Earlier Supreme Court precedent on affirmative action comes from the 1979 decision in Regents of University of California v. Bakke.

In the Bakke case, the Court ruled against the admission system at the University of California's at Davis Medical School on the grounds that its allocation of 16 of 100 entering places for non-white students was unlawful. However, Justice Lewis Powell submitted the tie-breaking vote and held in his decision that colleges could consider race as one factor alongside others in admissions decisions.

"They could say that Justice Powell got it right in the Bakke decision," Mahoney said, noting that it would be possible for the Michigan ruling to simply mirror and reaffirm the 1979 ruling. "Or they could forge a 21st century Bakke decision," which could allow the use of race in any number of limited or wide-open forms.

An example of such a decision, according to Mahoney, would be to re-evaluate race as a factor in admissions decisions, instead allowing it to be used only as a tiebreaker and under no other circumstances, which "wouldn't make sense for most schools," according to Mahoney.

In February, Dartmouth filed a joint amicus curiae, or friend of the court brief, in support of Michigan in the two cases, in conjunction with seven other prestigious universities.

Mahoney said that Dartmouth's brief and other similar briefs filed by institutions of higher education had a significant impact.

"Briefs are very important," Mahoney said. "The Dartmouth brief and others from educational institutions showed that this is not about Michigan really; it's about education throughout the U.S."

However, briefs were submitted on both sides of the case. In fact, in January the U.S. Justice Department submitted a brief on behalf of President Bush. In the brief, Bush contended that alternative "race-neutral" methods of increasing diversity on campus could be used that were not racially determined and that a ruling against the law school would not necessarily precipitate the overturning of the Bakke ruling.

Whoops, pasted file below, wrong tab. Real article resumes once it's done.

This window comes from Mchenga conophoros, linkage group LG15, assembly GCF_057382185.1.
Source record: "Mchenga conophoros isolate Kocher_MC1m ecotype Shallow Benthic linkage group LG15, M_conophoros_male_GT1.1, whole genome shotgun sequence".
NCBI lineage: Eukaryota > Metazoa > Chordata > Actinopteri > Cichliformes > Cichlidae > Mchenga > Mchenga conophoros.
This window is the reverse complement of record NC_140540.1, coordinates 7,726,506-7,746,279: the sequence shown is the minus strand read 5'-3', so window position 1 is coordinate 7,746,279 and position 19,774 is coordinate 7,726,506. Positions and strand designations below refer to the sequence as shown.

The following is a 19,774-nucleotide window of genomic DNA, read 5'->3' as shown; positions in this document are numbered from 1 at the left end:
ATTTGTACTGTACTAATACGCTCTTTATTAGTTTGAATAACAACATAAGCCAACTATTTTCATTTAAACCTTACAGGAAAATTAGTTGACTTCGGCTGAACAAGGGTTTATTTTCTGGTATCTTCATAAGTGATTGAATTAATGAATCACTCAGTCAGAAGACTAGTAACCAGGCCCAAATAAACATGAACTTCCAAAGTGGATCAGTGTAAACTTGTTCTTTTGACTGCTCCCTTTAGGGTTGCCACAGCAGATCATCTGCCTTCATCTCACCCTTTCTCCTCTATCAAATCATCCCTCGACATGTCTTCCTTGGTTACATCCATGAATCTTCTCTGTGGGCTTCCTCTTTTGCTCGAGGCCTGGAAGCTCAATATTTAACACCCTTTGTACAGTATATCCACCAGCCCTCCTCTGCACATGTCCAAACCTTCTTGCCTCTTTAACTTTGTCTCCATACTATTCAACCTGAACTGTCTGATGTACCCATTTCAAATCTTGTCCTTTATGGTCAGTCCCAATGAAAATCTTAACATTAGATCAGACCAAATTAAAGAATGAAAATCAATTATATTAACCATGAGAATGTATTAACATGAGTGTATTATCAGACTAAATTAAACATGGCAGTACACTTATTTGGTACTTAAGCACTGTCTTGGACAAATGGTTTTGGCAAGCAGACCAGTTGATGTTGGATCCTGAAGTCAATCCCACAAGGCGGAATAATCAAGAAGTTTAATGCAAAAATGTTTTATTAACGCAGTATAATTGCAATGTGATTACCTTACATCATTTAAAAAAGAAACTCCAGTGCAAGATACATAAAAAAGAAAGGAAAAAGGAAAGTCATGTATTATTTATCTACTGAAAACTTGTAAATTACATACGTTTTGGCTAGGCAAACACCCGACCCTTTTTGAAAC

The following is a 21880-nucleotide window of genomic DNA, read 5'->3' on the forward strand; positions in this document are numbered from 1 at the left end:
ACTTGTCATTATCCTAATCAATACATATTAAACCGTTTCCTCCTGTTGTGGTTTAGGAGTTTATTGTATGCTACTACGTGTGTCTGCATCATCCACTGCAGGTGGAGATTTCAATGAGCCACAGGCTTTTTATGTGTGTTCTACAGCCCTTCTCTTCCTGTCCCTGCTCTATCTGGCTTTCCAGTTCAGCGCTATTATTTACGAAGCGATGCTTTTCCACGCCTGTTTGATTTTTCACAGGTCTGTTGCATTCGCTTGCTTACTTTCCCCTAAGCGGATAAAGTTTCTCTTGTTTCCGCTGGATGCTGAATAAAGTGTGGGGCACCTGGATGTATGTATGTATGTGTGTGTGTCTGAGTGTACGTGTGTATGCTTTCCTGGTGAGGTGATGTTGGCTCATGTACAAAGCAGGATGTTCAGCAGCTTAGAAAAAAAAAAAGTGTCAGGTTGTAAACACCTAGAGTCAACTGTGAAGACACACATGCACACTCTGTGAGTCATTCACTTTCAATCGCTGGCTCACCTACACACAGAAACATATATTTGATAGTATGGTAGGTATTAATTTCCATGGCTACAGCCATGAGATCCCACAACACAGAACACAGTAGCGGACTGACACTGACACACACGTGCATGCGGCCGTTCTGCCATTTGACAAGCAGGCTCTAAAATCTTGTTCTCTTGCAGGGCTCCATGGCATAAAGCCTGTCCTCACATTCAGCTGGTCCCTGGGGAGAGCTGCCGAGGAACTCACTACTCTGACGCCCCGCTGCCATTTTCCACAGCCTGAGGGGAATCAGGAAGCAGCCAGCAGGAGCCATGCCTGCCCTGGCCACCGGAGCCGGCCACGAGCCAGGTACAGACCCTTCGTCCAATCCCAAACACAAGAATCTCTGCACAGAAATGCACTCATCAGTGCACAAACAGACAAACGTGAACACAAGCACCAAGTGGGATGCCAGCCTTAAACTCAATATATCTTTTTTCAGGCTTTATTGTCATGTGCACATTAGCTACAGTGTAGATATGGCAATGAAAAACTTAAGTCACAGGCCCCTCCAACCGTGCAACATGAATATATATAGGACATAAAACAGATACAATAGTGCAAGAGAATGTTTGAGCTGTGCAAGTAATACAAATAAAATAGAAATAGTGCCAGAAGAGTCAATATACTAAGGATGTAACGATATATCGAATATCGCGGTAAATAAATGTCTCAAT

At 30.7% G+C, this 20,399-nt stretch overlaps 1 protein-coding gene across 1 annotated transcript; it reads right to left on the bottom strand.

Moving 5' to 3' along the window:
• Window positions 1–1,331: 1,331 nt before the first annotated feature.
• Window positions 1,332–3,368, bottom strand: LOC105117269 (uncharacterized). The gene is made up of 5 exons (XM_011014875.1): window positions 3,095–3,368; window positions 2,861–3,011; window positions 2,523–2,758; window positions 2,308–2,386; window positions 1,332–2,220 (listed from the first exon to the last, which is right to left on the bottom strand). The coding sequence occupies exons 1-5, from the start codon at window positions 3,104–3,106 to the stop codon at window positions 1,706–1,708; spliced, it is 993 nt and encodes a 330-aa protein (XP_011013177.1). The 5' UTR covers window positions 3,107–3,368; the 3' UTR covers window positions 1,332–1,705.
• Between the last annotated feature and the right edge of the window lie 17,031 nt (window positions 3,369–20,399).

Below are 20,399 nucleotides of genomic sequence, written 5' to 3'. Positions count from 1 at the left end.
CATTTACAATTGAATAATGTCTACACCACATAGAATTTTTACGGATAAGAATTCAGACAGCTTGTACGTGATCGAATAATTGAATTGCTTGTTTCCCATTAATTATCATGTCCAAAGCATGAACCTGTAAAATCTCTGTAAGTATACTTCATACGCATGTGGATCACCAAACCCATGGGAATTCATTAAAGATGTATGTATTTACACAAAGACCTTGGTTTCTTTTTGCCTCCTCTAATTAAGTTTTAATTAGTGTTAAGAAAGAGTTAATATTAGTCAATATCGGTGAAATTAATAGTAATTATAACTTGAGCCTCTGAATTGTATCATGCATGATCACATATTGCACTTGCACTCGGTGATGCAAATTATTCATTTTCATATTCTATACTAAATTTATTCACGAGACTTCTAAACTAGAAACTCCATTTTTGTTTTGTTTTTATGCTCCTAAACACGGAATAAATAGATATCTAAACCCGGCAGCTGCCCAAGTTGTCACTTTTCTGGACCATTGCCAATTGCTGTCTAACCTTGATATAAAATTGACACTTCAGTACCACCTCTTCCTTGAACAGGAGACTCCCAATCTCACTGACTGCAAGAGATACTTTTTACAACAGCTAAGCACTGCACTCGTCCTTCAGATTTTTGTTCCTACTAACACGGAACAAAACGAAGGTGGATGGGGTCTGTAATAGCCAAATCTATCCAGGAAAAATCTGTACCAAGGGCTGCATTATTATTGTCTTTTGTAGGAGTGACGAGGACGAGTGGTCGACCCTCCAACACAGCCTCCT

One such "race-neutral" policy which has been used by the state school systems in California, Texas and Florida, is the so-called "percentage plan," which guarantees admission to state universities to the top percentage of students in each state high school.

Mahoney criticized such plans, claiming that no plan that was actually race-neutral could be used effectively to increase racial diversity.

"Why rely on segregation in high schools instead of just taking diversity into account directly during the admissions process?" Mahoney asked.

However, it was in a response to a pointed question by Justice Antonin Scalia during the oral arguments that Mahoney really got to the "core of the case," she said. She contended that a school should not have to "make an election between academic excellence and racial diversity."

"Justice Scalia is correct," she said, referring to his initial question. "Schools could achieve diversity if they abandoned their academic standards [or] you could make admissions a lottery. But the idea of dismantling higher education because you can't have excellence with diversity is the wrong approach."

But now her job is done. She has done all she can do to make an impression on the justices, and now, like everyone else waiting anxiously for the decision to come, it is out of her hands. The ruling could come at any time before the court goes out of session in early July, but is expected sometime in mid-June.